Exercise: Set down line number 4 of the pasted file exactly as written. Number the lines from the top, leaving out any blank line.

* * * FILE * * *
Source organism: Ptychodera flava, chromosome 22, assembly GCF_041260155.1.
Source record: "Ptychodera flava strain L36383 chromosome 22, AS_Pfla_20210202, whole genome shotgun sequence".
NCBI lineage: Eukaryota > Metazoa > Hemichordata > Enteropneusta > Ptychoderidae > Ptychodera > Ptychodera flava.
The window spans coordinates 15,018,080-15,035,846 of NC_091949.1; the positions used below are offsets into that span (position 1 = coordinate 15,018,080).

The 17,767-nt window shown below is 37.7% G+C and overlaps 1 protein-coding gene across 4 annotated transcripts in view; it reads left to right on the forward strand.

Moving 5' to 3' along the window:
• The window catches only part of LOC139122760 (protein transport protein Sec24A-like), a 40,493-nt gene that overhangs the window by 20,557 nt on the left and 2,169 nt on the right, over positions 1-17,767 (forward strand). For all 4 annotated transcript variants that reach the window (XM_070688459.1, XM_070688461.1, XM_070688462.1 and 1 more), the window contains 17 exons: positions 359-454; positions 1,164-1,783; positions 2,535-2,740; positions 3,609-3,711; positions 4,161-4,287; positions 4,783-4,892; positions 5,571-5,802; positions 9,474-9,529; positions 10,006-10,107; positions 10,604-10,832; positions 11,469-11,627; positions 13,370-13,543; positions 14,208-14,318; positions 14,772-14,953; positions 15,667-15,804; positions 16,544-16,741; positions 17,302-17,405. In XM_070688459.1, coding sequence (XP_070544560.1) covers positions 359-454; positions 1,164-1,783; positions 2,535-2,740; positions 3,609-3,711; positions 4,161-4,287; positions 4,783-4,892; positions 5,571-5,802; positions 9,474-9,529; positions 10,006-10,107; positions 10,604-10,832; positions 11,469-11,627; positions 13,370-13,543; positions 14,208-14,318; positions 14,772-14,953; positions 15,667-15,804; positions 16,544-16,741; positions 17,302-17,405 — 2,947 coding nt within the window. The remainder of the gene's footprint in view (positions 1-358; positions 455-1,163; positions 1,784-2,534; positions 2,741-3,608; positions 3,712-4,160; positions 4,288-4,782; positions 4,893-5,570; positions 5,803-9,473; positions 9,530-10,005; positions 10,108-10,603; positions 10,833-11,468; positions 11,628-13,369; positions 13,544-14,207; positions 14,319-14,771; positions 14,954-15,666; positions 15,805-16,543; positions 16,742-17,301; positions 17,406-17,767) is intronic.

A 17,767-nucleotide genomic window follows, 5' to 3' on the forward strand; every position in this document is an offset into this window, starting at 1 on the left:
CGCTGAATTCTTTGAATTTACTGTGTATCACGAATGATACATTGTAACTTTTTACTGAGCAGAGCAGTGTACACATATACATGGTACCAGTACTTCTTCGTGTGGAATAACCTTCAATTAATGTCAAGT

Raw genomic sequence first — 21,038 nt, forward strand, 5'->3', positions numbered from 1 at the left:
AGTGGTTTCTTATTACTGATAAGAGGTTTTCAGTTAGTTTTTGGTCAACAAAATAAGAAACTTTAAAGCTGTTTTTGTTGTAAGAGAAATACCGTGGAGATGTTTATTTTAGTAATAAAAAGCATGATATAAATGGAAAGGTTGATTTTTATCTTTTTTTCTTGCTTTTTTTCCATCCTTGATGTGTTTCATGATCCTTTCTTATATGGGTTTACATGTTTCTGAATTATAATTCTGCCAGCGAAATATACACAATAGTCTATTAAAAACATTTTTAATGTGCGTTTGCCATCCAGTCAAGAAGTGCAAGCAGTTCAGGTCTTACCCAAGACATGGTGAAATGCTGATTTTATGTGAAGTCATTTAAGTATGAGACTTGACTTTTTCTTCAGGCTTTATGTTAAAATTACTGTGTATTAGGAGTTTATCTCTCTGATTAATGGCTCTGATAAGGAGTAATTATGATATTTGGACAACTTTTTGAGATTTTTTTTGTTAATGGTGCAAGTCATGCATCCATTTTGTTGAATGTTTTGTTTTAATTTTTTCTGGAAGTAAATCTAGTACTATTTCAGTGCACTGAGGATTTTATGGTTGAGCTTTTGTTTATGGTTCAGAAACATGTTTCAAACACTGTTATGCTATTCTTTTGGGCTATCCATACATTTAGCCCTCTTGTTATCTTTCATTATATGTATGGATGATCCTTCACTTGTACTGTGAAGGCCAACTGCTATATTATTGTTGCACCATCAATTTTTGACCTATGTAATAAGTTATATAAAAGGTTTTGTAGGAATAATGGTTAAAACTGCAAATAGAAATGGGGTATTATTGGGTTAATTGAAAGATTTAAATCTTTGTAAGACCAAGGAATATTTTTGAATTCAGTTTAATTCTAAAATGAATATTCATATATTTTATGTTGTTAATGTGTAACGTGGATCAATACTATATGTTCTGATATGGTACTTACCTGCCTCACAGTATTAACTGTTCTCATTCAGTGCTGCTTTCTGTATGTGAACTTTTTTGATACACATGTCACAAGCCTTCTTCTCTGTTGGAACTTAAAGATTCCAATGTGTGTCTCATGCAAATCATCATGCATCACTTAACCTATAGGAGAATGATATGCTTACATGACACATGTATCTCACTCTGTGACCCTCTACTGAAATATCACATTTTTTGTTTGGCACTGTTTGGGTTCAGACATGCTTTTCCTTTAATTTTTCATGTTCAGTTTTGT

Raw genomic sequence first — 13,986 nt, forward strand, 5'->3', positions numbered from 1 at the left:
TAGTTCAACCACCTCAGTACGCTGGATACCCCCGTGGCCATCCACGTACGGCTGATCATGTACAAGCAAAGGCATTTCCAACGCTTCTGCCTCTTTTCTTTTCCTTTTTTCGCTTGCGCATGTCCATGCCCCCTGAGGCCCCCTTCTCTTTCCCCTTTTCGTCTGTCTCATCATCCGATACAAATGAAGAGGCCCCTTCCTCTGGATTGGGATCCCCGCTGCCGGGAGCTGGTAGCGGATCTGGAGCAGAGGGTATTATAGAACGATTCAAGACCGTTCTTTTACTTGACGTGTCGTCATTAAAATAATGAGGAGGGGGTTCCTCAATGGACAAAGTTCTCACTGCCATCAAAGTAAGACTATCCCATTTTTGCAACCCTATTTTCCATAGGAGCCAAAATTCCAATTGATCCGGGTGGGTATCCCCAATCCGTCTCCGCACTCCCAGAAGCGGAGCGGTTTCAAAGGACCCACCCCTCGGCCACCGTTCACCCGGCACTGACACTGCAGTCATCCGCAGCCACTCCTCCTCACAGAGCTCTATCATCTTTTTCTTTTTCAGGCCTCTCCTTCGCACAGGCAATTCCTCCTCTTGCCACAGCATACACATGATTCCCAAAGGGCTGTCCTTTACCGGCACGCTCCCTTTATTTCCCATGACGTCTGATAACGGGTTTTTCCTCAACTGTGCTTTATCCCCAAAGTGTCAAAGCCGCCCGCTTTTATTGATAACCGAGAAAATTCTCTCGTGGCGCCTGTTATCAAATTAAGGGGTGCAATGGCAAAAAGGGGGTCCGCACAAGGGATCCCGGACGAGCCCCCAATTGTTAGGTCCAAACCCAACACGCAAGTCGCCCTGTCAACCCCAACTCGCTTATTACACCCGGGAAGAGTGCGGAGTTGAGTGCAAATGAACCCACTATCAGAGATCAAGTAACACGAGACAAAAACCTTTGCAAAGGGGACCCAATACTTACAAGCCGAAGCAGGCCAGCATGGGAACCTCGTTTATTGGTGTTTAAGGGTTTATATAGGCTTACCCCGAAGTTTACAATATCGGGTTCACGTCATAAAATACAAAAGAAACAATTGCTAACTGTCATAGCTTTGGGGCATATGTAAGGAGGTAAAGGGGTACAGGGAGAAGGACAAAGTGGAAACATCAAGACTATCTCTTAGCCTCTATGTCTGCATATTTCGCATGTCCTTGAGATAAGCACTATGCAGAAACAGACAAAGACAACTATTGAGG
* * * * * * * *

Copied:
The window spans coordinates 15,018,080-15,035,846 of NC_091949.1; the positions used below are offsets into that span (position 1 = coordinate 15,018,080).